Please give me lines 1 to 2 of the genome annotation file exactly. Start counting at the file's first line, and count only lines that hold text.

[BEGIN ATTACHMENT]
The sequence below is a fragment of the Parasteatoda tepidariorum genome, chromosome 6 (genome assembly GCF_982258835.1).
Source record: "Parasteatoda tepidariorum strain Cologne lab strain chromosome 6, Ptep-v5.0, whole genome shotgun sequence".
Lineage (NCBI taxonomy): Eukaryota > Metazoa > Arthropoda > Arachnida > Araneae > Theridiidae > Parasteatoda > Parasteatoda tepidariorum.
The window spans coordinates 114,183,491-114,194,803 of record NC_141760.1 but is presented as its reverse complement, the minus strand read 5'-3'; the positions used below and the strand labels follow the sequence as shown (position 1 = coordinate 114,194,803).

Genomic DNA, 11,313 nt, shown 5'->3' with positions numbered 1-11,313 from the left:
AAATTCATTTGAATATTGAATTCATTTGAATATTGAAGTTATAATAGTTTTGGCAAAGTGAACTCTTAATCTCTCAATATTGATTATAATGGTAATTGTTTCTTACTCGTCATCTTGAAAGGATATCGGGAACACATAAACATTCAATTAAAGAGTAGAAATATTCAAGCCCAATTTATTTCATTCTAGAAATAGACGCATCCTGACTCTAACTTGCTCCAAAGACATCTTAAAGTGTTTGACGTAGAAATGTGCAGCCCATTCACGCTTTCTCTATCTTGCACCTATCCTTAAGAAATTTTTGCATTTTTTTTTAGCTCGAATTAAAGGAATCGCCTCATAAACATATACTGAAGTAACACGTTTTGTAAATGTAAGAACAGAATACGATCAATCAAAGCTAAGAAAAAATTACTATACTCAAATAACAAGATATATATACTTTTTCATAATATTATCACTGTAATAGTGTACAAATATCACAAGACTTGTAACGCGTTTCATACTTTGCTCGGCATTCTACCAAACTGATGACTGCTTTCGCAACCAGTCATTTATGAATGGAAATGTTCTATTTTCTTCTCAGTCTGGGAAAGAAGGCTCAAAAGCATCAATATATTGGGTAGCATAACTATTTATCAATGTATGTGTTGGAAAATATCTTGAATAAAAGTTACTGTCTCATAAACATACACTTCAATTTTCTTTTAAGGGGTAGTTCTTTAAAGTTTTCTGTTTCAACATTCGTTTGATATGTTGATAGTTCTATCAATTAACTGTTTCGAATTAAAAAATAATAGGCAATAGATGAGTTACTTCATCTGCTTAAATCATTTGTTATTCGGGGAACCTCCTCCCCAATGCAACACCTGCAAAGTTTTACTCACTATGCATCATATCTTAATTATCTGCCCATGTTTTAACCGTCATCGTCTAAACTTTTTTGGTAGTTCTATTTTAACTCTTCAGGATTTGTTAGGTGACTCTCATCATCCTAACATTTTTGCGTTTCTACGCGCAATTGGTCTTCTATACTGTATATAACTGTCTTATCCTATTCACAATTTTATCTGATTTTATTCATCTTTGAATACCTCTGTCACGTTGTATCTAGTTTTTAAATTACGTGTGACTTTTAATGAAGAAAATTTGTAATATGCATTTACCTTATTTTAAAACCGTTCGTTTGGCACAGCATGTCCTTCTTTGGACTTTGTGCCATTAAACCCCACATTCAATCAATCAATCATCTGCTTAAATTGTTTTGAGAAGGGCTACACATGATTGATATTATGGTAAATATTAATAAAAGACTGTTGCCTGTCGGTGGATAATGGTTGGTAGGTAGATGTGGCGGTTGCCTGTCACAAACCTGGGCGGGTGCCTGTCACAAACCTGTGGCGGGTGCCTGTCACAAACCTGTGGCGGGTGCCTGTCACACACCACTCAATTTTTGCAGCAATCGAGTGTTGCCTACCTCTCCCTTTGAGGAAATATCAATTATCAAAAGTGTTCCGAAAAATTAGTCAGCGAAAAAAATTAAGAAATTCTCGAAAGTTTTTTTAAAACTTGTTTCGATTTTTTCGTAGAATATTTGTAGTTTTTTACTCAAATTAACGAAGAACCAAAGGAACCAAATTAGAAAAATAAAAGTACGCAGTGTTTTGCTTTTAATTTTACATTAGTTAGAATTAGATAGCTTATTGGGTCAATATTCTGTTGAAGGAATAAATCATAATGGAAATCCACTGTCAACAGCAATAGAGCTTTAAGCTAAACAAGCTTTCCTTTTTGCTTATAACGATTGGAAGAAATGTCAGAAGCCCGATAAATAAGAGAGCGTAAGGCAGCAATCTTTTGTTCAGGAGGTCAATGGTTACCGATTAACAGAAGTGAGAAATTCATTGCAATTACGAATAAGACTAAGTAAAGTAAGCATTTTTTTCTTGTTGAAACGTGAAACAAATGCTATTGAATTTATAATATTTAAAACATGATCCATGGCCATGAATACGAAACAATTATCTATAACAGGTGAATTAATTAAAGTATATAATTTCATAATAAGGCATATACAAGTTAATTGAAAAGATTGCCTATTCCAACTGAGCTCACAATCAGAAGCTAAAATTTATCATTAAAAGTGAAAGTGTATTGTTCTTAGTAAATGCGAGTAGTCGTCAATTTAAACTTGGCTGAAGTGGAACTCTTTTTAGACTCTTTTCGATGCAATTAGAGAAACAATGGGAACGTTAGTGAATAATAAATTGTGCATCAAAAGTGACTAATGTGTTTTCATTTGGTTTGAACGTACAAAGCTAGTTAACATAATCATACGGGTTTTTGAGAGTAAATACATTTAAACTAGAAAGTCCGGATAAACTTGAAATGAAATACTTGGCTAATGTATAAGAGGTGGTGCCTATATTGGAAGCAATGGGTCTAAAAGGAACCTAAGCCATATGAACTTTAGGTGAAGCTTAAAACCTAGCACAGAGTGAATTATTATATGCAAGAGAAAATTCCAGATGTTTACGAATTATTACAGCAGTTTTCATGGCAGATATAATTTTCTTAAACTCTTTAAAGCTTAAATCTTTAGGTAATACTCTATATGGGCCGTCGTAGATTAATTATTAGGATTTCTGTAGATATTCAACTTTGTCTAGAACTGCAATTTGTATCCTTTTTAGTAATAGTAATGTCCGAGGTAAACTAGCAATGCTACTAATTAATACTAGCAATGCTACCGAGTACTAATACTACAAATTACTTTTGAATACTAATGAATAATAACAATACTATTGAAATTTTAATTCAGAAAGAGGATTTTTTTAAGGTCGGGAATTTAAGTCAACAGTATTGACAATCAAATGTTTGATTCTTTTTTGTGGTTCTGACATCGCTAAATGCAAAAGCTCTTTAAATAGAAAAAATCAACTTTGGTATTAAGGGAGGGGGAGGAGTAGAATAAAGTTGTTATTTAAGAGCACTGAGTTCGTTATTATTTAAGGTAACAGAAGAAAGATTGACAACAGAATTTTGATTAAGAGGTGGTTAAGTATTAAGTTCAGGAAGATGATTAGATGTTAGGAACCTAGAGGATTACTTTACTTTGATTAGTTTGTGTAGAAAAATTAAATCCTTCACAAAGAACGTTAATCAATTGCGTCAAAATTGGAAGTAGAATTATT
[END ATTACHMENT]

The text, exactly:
The sequence below is a fragment of the Parasteatoda tepidariorum genome, chromosome 6 (genome assembly GCF_982258835.1).
Source record: "Parasteatoda tepidariorum strain Cologne lab strain chromosome 6, Ptep-v5.0, whole genome shotgun sequence".